To our (little) relief, we had not crossed any border, we ended up in Inner Mongolia, still a part of China, precisely the former country whose nomadic tribes used to invade China and to stop which the Han Chinese built the Great Wall.

However, this didn’t make things easy for us. We gave our phone to a taxi driver so he could talk to our guide and understand where to take us, but we soon found out that not all cabs could drive to the other side of the wall, so we had to find one with the right license.

When we finally found the way, we were worn-out, and although we suspected that this was going to be our favorite joke to tell family and friends back home, at the time we had no energy left even for a little chuckle.

If it wasn’t evident before, after our adventure, it became crystal clear how important was for me to learn Chinese if I had the intention to stay in China.

After six months, I’m by no means fluent, but I can communicate, I can manage to find the words to ensure a smooth survival, and last but not no least, I can find my way home if I get lost.

  1. Sono stato sul muro, è esattamente cosi ! Complimenti

  2. Encore des photos et un article interessants! Et je peux témoigner de la véridicité de ton récit!

  3. Having been to China, I can certainly commiserate with you. Glad you found your way back!

    • What an experience that was… melting under August sun and in such a hard pathway. We made it eventually, but we were exhausted!

  4. What a great story about your experience. Enjoyed it very much. I can imagine being in that situation! The Great Wall is very high on my list — I will attempt to learn Chinese first.

    • I highly recommend you learn some basic Chinese expressions, such as how to ask for directions, although I have to say that since August, now I’m meeting much more people able to understand and make themselves understood in English. Now that I’m fluent in Mandarin! (Wishful thinking… :P)

  5. Very nice photos, Angela! It’s unusual to see such clear blue skies in China! I’m glad that everything worked out for you in the end.

    • You’re right, it’s rare to see such a blue sky, all the other photos I have are pretty gray! Finally today was quite clear in Shanghai, hopefully it will last :)

  6. I’m very disappointed. Two trips to the great wall and I never got lost in Inner Mongolia. I also didn’t encounter the horrible hordes of people–definitely got lucky on that one.

    • LOL! What a shame you didn’t get lost! A tip: if you plan to get lost, try at least to go spring time, not too cold and not too hot, otherwise the experience will be inevitably spoiled :P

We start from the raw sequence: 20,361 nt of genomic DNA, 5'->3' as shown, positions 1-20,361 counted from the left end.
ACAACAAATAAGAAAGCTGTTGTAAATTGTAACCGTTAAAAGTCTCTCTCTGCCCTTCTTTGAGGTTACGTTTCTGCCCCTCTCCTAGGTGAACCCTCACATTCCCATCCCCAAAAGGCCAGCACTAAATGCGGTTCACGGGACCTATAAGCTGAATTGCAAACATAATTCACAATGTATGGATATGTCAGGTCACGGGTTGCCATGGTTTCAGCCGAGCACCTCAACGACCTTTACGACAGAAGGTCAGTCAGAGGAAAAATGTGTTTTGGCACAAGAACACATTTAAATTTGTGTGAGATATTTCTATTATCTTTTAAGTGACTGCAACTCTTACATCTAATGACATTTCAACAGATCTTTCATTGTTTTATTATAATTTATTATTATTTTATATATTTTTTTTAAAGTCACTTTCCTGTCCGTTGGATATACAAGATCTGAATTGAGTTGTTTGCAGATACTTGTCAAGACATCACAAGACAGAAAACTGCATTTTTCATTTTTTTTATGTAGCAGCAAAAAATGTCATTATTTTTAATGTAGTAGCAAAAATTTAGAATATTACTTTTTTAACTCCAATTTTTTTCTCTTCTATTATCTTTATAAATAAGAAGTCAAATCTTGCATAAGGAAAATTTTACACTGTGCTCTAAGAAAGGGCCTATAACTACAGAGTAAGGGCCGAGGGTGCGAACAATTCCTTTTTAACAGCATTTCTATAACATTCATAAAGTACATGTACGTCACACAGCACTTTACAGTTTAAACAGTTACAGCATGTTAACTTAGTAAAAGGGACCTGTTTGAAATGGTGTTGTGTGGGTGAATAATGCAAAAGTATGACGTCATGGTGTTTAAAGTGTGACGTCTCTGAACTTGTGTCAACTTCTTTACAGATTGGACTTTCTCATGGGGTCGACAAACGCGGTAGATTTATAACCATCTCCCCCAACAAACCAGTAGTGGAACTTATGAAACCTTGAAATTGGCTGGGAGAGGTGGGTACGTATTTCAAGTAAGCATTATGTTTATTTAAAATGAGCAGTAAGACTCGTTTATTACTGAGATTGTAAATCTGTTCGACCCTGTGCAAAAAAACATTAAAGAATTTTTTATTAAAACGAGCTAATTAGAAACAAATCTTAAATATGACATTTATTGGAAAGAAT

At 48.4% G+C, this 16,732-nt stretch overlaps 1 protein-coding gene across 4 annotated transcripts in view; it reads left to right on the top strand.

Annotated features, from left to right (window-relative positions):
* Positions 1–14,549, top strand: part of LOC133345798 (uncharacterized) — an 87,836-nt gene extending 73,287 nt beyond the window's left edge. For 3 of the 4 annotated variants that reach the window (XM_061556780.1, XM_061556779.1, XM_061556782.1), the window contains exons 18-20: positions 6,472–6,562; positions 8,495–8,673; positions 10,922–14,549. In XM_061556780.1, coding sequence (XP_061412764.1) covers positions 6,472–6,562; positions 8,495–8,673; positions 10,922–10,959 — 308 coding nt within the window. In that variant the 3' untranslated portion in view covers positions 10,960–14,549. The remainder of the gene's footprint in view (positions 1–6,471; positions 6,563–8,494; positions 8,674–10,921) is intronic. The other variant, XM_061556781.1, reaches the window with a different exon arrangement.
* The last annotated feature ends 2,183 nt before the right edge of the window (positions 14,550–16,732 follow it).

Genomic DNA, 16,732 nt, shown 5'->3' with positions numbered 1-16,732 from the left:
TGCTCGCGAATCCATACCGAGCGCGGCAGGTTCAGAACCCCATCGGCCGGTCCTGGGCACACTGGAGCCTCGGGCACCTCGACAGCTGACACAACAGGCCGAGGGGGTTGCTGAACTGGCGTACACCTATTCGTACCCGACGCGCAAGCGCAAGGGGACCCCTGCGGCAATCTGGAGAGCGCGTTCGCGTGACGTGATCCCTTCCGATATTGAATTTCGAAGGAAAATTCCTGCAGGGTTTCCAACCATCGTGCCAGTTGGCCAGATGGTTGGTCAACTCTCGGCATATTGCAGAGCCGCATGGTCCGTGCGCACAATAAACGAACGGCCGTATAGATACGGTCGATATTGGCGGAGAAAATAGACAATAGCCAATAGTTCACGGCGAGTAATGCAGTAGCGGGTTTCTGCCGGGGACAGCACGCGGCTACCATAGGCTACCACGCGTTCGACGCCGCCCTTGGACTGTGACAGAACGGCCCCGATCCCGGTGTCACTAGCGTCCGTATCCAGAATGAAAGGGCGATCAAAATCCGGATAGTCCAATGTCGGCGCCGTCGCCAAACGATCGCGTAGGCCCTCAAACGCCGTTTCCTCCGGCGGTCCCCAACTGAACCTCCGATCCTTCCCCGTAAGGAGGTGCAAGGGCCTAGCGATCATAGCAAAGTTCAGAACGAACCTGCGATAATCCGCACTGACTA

7. Oh Angela, you are such a trooper. I don’t care for adventures like the one you described.

    I got on the wrong bus departing Bavaria, Germany’s Neuschwanstein Castle. It wasn’t until we headed on the freeway that I realized we were not stopping at the bottom of the hill – where I was to meet my husband. The bus driver understood my panicked “STOP,” immediately and brought me back to the castle.

  8. Love your photos — and the story! Glad you hadn’t actually crossed a border!

    • No, the actual country of Mongolia is way too far to make such a mistake! I believe I would have realized long before getting there ;)

  9. sounds like a true adventure! My trip to the wall wasn’t nearly as exciting. Keep going with the Chinese, the first six months were certainly the hardest for me.

    • I feel somehow my Chinese is improving but I don’t even understand how this is happening. I still have hard time to understand people speaking though, and if this wasn’t enough, Shanghai is meltin pot of dialects and accents!

  10. China can certainly be confusing! So lucky you had your phone with you and were able to call your guide!

  11. Angela, nice, you wrote an easy and pleasant to read story.
    You’d better use tiny ribbons next time, to mark your way back. Ribbons, smaller than the Chinese dancing ribbons: http://bit.ly/xwMOP9 Tie these in the twigs along your way. Probably you’ll start a new cultural habit… :-)

    Your impressive photo’s are telling their own stories – you revealed an overwhelming impregnable wideness. Beautiful.